Person washes a plastic bottle under a tap
Photo: Carl Court/Getty Images

Sometimes, the municipality provides collection bins free of charge, or you can find them at supermarkets.

You can recycle the following plastic products in Japan:

  • Food containers
  • Beverage bottles
  • Styrofoam (発泡スチロール, happo suchiroru)
  • Bags and sheets

Japan’s plastic reprocessing rate is around 86%, making it one of the most recycle-friendly countries in the world. Moreover, it has developed advanced methods for processing plastics, including mechanical and chemical recycling. Both methods involve melting and breaking down materials for reuse.

How do you recycle glass?

To recycle glass (ガラス, garasu) waste, rinse bottles and containers and place them in designated bins or bags. This is typically collected once a week. Also, label and place broken glass in a bag for disposal with non-burnable trash.

The following glass items are recyclable:

  • Bottles
  • Jars
  • Containers

Once collected, the glass is crushed and melted to mold into new products. The recycling rate in Japan stood at 69% in 2020, which is more than the recycling rate of general waste in the country.

How do you recycle metal in Japan?

Before you put the metal (金属, kinzoku) waste out, rinse the cans and remove labels and lids. You can sort caps, tabs, and metal objects with food residue as non-burnable garbage.

Typically, municipalities collect metal waste once a week, along with glass materials. In addition, they provide collection containers around neighborhoods, supermarkets, and other public areas. Some recyclable metal materials include:

  • Tin and aluminum cans
  • Aluminum foil

Japan has a good track record for recycling metals, to the extent that 94% of steel cans (スチール缶, suchiru kan) (PDF) and 67% of aluminum cans (アルミ缶, arumi kan) were recycled in 2021.

How do you recycle clothing and clothing materials?

If you want to recycle your clothes (服, fuku), many municipalities and larger clothing stores have drop-off boxes. In addition, secondhand stores (古着屋, furugiya) or recycle shops (リサイクルショップ, risaikuru shoppu) will take old clothing, and some may even pay for it.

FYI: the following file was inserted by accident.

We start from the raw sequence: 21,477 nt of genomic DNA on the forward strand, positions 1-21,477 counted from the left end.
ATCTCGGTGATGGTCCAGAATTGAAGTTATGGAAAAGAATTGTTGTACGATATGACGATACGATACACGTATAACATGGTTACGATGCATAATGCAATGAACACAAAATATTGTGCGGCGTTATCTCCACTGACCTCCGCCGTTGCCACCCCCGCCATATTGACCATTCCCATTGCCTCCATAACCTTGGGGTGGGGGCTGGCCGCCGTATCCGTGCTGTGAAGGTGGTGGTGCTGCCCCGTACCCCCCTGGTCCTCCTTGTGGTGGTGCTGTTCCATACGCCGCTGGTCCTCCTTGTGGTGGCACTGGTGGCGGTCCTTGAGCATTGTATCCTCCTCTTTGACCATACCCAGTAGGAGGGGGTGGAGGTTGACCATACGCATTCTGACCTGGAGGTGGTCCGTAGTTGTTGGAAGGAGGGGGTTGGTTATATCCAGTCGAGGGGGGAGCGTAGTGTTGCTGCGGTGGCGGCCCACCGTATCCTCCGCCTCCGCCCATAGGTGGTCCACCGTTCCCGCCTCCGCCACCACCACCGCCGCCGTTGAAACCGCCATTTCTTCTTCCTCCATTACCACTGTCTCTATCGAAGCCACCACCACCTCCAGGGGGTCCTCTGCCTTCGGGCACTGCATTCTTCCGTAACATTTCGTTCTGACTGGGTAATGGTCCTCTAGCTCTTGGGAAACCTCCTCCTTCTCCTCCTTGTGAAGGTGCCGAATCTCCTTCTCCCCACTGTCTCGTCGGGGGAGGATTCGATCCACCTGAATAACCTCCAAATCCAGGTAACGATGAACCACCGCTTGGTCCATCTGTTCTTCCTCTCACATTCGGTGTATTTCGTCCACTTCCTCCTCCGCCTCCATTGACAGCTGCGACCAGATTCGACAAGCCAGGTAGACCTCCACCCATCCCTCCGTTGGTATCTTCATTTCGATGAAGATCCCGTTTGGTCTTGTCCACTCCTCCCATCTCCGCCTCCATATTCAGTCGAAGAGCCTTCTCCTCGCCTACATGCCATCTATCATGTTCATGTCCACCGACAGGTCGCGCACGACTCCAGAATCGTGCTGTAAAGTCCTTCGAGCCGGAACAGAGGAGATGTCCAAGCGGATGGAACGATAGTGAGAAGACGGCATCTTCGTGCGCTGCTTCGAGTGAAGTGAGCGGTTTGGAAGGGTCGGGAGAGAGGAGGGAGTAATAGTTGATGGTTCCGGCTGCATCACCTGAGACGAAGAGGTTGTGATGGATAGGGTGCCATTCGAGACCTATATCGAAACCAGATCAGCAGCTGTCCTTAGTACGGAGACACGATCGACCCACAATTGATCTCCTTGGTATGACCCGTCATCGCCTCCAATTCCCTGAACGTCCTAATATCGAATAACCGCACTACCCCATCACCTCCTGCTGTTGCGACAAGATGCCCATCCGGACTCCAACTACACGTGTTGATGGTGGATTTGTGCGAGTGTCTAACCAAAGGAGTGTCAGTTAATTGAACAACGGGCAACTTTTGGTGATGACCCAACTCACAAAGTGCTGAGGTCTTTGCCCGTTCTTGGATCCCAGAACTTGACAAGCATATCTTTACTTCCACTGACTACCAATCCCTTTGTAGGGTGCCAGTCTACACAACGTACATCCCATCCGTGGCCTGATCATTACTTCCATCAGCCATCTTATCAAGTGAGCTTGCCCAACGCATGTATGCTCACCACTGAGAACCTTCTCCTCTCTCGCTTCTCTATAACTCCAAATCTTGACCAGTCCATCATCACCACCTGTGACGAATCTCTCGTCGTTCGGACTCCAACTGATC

Check with your municipality which clothes can be deposited at your drop-off point, as some do not accept accessories or shoes. Remember that if your clothes are moldy or stained, they cannot be recycled.

A recycling sign for clothes and accessories stands in front of a Halloween street-clean up in Shibuya
A sign encouraging locals to recycle their clothes and accessories after Halloween celebrations in Shibuya (渋谷) (Photo: Sawayasu Tsuji/Getty Images)

Unfortunately, it is common for people to deposit their clothes with burnable trash. According to research conducted by The Ministry of the Environment (MOE – 環境省, Kankyo Sho), around 820,000 tons of new clothes were manufactured in 2020. Of these, about 65% were discarded, 20% were reused, and only around 15% were recycled.

For this reason, Japan is actively working to improve its recycling rate of textiles.

Recycling other household items in Japan

While residents can sort most waste into the categories mentioned above, there are a few exceptions, such as oversized garbage (粗大ごみ, sodai gomi) and certain electronics (電化製品, denka seihin). The disposal methods for these items depend on your location.

How do I recycle oversized garbage?

Unlike other forms of waste disposal, the removal of oversized garbage costs money and involves a few steps:

  • Check the collection schedule and any rules and requirements on your municipality’s website
  • Purchase stickers that amount to the collection fee (you may need multiple stickers for one item)
  • Arrange for pickup by calling your local municipal collection center (粗大ごみ受付センター, sodai-gomi uketsuke senta)
  • Prepare your items for disposal (some may require dismantling or the removal of certain materials)
  • Place the item or items in the designated collection area

Keep in mind that the definition of oversized garbage depends on the municipality. For example, many municipalities in Tokyo consider anything more than 30cm and less than 220cm to be oversized. Some of those objects include:

  • Furniture such as shelves, tables, and beds
  • Bicycles
  • Musical instruments
  • Mattresses

How do I recycle electronics in Japan?

Municipalities do not collect all electronics (電化製品, denka seihin). For example, you must privately dispose of the following:

  • Computers
  • Refrigerators/freezers
  • Washing machines/dryers
  • Televisions

The good news is that the manufacturer usually takes these items off your hands. For reference, the website of the PC3R (パソコン3R推進協会, Pasokon 3R Suishin Kyokai) contains links to the recycling programs of many manufacturers in Japan.

Recycling tips in Japan

Looking for more ways to reduce, reuse, and recycle in Japan? Here are some things you can do to lead a greener lifestyle:

  • Reusable bags: Japan has a wide variety of stylish eco bags (エコバッグ, eko baggu) that can help you reduce your plastic waste significantly